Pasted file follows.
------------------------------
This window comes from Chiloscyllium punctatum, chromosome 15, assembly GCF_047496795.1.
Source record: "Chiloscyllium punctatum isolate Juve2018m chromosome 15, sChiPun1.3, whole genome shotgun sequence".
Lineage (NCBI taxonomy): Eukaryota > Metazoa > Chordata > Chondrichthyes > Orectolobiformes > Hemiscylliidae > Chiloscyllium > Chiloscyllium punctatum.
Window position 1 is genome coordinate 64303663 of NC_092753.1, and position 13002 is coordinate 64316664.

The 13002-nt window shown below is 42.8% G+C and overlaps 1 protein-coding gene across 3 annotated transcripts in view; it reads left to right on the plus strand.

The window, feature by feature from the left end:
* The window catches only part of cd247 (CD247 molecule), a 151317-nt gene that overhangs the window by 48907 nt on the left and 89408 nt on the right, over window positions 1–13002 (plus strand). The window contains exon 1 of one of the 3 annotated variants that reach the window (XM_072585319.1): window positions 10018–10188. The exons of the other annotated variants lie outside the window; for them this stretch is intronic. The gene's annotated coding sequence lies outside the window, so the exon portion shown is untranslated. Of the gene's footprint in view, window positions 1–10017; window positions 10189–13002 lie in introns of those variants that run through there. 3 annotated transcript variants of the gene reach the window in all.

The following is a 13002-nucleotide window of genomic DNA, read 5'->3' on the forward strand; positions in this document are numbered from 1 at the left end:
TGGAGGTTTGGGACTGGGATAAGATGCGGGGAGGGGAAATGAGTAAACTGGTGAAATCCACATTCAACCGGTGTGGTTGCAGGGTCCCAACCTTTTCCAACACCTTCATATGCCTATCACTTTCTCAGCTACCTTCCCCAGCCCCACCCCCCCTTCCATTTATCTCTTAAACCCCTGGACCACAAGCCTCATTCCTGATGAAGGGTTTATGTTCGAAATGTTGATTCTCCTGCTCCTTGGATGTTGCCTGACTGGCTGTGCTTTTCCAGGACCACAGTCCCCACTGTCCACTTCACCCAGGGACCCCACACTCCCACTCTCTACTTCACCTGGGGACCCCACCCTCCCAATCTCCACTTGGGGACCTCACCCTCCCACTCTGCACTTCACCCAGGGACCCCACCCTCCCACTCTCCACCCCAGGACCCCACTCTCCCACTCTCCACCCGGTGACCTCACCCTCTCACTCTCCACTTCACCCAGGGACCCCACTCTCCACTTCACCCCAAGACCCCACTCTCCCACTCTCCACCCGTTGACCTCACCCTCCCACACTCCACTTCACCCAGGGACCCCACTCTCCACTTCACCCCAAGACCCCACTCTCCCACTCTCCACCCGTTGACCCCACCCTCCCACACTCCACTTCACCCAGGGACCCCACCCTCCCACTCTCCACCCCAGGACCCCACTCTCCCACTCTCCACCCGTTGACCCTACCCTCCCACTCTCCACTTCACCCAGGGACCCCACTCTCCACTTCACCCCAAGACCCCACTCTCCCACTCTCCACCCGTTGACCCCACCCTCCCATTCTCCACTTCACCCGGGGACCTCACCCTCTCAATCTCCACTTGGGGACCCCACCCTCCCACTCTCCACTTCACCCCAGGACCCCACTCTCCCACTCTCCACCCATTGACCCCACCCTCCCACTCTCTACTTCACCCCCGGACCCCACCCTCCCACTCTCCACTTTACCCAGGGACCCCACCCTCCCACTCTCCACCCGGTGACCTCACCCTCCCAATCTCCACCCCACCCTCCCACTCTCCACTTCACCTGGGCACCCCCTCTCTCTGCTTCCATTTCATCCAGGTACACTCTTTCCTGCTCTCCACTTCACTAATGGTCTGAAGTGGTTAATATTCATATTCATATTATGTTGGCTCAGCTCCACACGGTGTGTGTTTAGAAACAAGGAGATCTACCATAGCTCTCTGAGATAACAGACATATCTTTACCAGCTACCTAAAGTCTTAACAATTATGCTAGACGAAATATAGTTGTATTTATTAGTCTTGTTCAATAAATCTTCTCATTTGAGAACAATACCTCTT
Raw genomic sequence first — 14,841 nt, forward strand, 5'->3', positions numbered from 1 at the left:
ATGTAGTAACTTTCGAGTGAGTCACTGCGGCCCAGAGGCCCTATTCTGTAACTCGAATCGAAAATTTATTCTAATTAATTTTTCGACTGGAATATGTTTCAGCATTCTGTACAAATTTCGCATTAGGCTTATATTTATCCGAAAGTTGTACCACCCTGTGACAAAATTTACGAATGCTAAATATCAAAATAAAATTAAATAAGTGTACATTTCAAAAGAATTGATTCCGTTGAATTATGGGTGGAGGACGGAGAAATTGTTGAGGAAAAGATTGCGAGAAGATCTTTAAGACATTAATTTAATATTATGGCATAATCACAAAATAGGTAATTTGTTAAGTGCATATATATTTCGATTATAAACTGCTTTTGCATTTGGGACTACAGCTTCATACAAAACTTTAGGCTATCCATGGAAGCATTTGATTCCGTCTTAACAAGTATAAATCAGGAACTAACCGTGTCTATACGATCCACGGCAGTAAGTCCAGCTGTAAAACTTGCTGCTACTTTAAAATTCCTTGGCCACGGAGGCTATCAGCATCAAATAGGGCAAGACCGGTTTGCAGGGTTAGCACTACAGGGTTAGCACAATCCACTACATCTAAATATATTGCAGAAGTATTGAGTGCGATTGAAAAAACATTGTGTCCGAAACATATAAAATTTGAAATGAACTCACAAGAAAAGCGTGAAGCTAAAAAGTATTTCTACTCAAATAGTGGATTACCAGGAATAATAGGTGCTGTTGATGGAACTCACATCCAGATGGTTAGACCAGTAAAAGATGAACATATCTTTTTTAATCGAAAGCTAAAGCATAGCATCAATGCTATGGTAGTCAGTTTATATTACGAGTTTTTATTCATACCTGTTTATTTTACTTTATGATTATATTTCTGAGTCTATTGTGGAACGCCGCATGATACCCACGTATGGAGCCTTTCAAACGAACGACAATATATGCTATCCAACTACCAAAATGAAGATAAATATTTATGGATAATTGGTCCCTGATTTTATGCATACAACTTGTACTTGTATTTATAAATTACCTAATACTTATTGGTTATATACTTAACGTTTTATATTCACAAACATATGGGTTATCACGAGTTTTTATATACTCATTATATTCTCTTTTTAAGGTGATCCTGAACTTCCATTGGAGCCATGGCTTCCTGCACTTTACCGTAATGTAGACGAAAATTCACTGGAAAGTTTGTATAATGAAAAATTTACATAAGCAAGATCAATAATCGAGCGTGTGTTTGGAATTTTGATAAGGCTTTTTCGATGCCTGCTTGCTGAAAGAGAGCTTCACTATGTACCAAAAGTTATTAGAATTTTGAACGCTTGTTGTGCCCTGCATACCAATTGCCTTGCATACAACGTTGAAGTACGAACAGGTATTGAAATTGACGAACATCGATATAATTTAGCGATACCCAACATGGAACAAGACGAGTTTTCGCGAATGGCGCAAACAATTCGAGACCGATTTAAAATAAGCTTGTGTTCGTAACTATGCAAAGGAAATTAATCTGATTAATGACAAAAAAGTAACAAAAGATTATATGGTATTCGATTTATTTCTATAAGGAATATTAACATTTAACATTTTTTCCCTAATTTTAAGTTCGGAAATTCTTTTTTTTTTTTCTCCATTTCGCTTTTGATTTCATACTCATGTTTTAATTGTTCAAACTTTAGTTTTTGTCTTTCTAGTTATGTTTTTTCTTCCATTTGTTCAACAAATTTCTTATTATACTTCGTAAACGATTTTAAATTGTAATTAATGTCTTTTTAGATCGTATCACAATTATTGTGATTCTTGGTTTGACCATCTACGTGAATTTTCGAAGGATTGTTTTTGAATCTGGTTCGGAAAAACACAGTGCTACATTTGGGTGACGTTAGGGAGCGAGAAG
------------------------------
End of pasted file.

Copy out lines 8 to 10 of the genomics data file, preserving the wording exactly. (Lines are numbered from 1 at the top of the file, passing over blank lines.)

The following is a 13002-nucleotide window of genomic DNA, read 5'->3' on the forward strand; positions in this document are numbered from 1 at the left end:
TGGAGGTTTGGGACTGGGATAAGATGCGGGGAGGGGAAATGAGTAAACTGGTGAAATCCACATTCAACCGGTGTGGTTGCAGGGTCCCAACCTTTTCCAACACCTTCATATGCCTATCACTTTCTCAGCTACCTTCCCCAGCCCCACCCCCCCTTCCATTTATCTCTTAAACCCCTGGACCACAAGCCTCATTCCTGATGAAGGGTTTATGTTCGAAATGTTGATTCTCCTGCTCCTTGGATGTTGCCTGACTGGCTGTGCTTTTCCAGGACCACAGTCCCCACTGTCCACTTCACCCAGGGACCCCACACTCCCACTCTCTACTTCACCTGGGGACCCCACCCTCCCAATCTCCACTTGGGGACCTCACCCTCCCACTCTGCACTTCACCCAGGGACCCCACCCTCCCACTCTCCACCCCAGGACCCCACTCTCCCACTCTCCACCCGGTGACCTCACCCTCTCACTCTCCACTTCACCCAGGGACCCCACTCTCCACTTCACCCCAAGACCCCACTCTCCCACTCTCCACCCGTTGACCTCACCCTCCCACACTCCACTTCACCCAGGGACCCCACTCTCCACTTCACCCCAAGACCCCACTCTCCCACTCTCCACCCGTTGACCCCACCCTCCCACACTCCACTTCACCCAGGGACCCCACCCTCCCACTCTCCACCCCAGGACCCCACTCTCCCACTCTCCACCCGTTGACCCTACCCTCCCACTCTCCACTTCACCCAGGGACCCCACTCTCCACTTCACCCCAAGACCCCACTCTCCCACTCTCCACCCGTTGACCCCACCCTCCCATTCTCCACTTCACCCGGGGACCTCACCCTCTCAATCTCCACTTGGGGACCCCACCCTCCCACTCTCCACTTCACCCCAGGACCCCACTCTCCCACTCTCCACCCATTGACCCCACCCTCCCACTCTCTACTTCACCCCCGGACCCCACCCTCCCACTCTCCACTTTACCCAGGGACCCCACCCTCCCACTCTCCACCCGGTGACCTCACCCTCCCAATCTCCACCCCACCCTCCCACTCTCCACTTCACCTGGGCACCCCCTCTCTCTGCTTCCATTTCATCCAGGTACACTCTTTCCTGCTCTCCACTTCACTAATGGTCTGAAGTGGTTAATATTCATATTCATATTATGTTGGCTCAGCTCCACACGGTGTGTGTTTAGAAACAAGGAGATCTACCATAGCTCTCTGAGATAACAGACATATCTTTACCAGCTACCTAAAGTCTTAACAATTATGCTAGACGAAATATAGTTGTATTTATTAGTCTTGTTCAATAAATCTTCTCATTTGAGAACAATACCTCTT
Raw genomic sequence first — 14,841 nt, forward strand, 5'->3', positions numbered from 1 at the left: